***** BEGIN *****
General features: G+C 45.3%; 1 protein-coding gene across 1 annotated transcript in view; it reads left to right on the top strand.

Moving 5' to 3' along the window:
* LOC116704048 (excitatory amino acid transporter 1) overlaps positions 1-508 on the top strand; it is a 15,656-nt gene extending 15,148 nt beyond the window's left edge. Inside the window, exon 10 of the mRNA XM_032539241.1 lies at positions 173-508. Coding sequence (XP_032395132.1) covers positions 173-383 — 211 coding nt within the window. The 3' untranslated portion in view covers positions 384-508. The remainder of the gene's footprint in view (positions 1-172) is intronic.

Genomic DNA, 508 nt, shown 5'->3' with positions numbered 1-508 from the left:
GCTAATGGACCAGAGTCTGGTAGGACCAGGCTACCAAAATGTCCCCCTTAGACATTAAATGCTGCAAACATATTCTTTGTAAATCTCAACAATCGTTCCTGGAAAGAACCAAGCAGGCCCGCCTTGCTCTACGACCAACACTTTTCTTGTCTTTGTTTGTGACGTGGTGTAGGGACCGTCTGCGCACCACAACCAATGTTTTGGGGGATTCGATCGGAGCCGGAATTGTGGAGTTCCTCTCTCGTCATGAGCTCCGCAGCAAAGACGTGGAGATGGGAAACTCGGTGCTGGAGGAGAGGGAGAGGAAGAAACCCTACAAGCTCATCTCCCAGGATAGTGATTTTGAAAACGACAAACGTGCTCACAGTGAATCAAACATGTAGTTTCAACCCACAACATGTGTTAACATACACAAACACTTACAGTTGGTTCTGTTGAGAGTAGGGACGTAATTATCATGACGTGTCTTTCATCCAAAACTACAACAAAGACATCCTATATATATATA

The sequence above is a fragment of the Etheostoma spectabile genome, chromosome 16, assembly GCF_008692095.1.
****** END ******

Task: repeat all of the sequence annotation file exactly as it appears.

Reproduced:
General features: G+C 45.3%; 1 protein-coding gene across 1 annotated transcript in view; it reads left to right on the top strand.

Moving 5' to 3' along the window:
* LOC116704048 (excitatory amino acid transporter 1) overlaps positions 1-508 on the top strand; it is a 15,656-nt gene extending 15,148 nt beyond the window's left edge. Inside the window, exon 10 of the mRNA XM_032539241.1 lies at positions 173-508. Coding sequence (XP_032395132.1) covers positions 173-383 — 211 coding nt within the window. The 3' untranslated portion in view covers positions 384-508. The remainder of the gene's footprint in view (positions 1-172) is intronic.

Genomic DNA, 508 nt, shown 5'->3' with positions numbered 1-508 from the left:
GCTAATGGACCAGAGTCTGGTAGGACCAGGCTACCAAAATGTCCCCCTTAGACATTAAATGCTGCAAACATATTCTTTGTAAATCTCAACAATCGTTCCTGGAAAGAACCAAGCAGGCCCGCCTTGCTCTACGACCAACACTTTTCTTGTCTTTGTTTGTGACGTGGTGTAGGGACCGTCTGCGCACCACAACCAATGTTTTGGGGGATTCGATCGGAGCCGGAATTGTGGAGTTCCTCTCTCGTCATGAGCTCCGCAGCAAAGACGTGGAGATGGGAAACTCGGTGCTGGAGGAGAGGGAGAGGAAGAAACCCTACAAGCTCATCTCCCAGGATAGTGATTTTGAAAACGACAAACGTGCTCACAGTGAATCAAACATGTAGTTTCAACCCACAACATGTGTTAACATACACAAACACTTACAGTTGGTTCTGTTGAGAGTAGGGACGTAATTATCATGACGTGTCTTTCATCCAAAACTACAACAAAGACATCCTATATATATATA

The sequence above is a fragment of the Etheostoma spectabile genome, chromosome 16, assembly GCF_008692095.1.